Characters (out of 20)
The characters are all likable, with the exception maybe of Joy who is a bit too unrealistically upbeat? But she is Joy… it is literally her JOB, not to mention her whole reason for existing. Bing Bong was probably the most standout character for me in this film followed by Riley and Anger, I was sure they would make him the villain– but really the only villain in this film is time and bad decision-making. Bing Bong goes from being Riley’s #1 Bestfriend to being forgotten and then to ultimately being the big hero of the film.
RIley’s parents were also pretty fun in this film and it is interesting to see how they change or react when dealing with, what they perceive as, a new Riley. Parenting can be tough, no? (18/20)
Acting (out of 20)
The voice acting was perfect in this film and so was the casting.. I would watch a whole film of Lewis Black as anger raging out.. he is hilarious and perfect. Fear and Disgust are now slouches either– they play perfectly and not in an annoying way, either. They portray their emotions but still bring the humor you would expect from Mindy Kaling and Bill Hader! (20/20)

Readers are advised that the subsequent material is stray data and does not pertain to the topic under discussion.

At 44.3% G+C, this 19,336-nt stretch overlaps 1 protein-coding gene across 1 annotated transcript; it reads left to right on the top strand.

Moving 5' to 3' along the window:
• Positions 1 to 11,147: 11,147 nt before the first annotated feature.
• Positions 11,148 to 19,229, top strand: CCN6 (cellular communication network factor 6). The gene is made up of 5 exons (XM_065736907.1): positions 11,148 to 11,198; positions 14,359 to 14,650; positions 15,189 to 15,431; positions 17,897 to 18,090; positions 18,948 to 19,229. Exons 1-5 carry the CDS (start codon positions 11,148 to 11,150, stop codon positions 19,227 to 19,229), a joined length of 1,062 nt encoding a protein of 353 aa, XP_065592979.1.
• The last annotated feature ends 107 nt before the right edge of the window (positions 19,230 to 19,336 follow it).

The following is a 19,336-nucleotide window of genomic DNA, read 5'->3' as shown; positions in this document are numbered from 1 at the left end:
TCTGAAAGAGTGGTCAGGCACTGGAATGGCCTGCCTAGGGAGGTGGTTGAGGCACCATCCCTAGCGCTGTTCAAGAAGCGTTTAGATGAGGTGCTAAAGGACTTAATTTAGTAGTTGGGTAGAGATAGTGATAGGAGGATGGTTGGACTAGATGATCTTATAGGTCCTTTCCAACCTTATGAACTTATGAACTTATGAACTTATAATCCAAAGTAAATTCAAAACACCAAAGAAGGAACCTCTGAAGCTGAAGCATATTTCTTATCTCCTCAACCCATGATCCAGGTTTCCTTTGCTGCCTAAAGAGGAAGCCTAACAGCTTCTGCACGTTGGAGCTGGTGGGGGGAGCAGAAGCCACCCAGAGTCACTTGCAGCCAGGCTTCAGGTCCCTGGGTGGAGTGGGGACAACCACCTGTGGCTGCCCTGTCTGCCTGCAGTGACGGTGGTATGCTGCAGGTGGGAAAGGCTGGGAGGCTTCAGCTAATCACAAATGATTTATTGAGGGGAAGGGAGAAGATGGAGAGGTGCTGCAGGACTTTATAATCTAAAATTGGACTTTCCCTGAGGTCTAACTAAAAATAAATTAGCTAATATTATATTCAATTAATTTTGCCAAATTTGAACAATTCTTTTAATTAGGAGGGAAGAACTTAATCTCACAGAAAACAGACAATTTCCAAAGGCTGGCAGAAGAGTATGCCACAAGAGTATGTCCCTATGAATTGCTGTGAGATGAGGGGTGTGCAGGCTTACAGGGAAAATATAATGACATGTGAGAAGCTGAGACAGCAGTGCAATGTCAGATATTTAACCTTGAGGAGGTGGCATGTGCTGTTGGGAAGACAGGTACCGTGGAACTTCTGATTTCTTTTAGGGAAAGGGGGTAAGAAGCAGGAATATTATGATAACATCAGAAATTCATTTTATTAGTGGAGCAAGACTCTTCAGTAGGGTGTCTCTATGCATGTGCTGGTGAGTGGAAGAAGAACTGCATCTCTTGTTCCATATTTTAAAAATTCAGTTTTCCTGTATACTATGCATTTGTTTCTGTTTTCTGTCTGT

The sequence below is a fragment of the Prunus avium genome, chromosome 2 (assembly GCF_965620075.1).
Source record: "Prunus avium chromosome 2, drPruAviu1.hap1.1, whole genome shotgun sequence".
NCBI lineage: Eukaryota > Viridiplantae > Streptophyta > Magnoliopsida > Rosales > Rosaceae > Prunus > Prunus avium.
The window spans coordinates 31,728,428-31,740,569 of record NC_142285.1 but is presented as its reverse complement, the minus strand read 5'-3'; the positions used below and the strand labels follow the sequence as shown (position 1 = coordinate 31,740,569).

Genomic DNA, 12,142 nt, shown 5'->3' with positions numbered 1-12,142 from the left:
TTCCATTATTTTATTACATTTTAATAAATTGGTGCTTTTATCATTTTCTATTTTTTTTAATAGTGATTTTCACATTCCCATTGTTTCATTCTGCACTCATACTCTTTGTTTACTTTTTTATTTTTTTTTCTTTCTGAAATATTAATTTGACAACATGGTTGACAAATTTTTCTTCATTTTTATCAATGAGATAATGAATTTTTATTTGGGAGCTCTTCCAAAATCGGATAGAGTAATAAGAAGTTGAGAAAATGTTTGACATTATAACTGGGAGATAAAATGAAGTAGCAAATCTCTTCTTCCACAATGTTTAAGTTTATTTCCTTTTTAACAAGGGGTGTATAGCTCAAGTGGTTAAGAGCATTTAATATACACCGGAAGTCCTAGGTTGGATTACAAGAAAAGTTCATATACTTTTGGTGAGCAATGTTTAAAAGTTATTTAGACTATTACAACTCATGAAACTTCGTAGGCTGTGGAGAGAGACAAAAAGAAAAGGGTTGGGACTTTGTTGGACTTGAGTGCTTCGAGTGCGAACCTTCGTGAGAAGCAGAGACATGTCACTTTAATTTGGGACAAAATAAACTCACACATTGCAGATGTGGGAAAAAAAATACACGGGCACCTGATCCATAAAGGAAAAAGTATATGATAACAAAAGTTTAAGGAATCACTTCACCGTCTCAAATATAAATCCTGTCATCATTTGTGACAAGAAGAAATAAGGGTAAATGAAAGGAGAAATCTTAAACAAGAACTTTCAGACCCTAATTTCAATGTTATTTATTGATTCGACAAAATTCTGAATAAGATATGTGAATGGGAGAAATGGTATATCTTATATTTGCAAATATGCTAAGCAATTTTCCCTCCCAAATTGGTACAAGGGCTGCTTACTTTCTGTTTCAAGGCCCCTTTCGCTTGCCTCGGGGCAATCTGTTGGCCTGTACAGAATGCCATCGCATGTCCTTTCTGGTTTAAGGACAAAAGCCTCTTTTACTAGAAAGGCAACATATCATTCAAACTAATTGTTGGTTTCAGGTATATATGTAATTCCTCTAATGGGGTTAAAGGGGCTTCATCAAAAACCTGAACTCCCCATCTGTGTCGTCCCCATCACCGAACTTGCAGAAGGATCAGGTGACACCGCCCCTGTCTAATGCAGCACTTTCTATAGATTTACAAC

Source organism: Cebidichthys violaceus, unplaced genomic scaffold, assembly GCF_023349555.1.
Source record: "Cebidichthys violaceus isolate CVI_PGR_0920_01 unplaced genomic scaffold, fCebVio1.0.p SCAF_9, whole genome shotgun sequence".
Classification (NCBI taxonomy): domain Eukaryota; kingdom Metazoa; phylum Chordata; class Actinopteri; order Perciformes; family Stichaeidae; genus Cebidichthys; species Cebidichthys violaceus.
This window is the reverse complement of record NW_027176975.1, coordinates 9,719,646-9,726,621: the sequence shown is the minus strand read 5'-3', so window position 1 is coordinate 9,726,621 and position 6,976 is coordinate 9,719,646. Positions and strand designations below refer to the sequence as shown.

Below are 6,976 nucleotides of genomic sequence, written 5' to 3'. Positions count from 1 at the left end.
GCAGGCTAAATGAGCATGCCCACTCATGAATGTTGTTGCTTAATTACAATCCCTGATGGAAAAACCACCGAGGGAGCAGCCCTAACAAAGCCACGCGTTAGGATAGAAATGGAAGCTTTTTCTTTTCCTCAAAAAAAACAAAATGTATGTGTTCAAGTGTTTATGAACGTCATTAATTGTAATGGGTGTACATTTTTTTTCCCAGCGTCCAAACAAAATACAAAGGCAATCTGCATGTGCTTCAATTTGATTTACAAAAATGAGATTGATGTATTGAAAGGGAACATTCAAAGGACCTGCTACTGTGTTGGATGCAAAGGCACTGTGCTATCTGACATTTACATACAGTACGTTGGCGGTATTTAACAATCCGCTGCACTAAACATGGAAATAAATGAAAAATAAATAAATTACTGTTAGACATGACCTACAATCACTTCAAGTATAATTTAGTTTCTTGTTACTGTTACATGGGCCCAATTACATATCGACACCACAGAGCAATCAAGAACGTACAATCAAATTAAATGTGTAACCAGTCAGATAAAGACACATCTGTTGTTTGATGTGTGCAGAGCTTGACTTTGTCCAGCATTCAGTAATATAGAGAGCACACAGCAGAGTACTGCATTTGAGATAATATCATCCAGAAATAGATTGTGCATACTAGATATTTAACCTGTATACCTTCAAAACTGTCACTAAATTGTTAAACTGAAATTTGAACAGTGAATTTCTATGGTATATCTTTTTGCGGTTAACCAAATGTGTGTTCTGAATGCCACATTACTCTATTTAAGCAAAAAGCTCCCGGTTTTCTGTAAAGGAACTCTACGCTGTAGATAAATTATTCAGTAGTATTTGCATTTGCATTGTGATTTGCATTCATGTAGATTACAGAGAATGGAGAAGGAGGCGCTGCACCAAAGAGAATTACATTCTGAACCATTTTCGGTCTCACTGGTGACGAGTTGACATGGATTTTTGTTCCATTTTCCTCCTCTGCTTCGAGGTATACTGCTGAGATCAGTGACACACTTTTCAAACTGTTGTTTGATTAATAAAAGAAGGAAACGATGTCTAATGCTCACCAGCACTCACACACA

Storytelling (out of 30)
Again, my only apprehension with how they told the story is that they didn’t include more of Riley. Honestly in the trailer, there was a scene where she is leaving for school and her dad calls her a monkey and she starts literally acting like one… It’s a charming scene and honestly one of the reasons I wanted to see the film– to see that adorable character on film. Ultimately, I think including her in more of the film would have made the film feel more like a full movie as well as allow the audience to become invested more in her character and become emotionally attached, thus allowing for her deterioration to hit that much more in our heart-strings.
The story, as a whole however, was easy to follow given the possible dense material and that did impress me. (23/30)
Ad-Campaign (out of 10)
The first trailer– I think was a teaser trailer? Didn’t do much for me except remind me of Disney classics that I love and then show me a scene in the film that wasn’t quite on that level. However, subsequent trailers were solid and piqued my interest. But then, said trailer, played so much I found myself getting annoyed. Sometimes less exposure builds up more hype. I’ll leave a couple of trailers here to check out. (7/10)
— Teaser Trailer —
— Regular Trailer —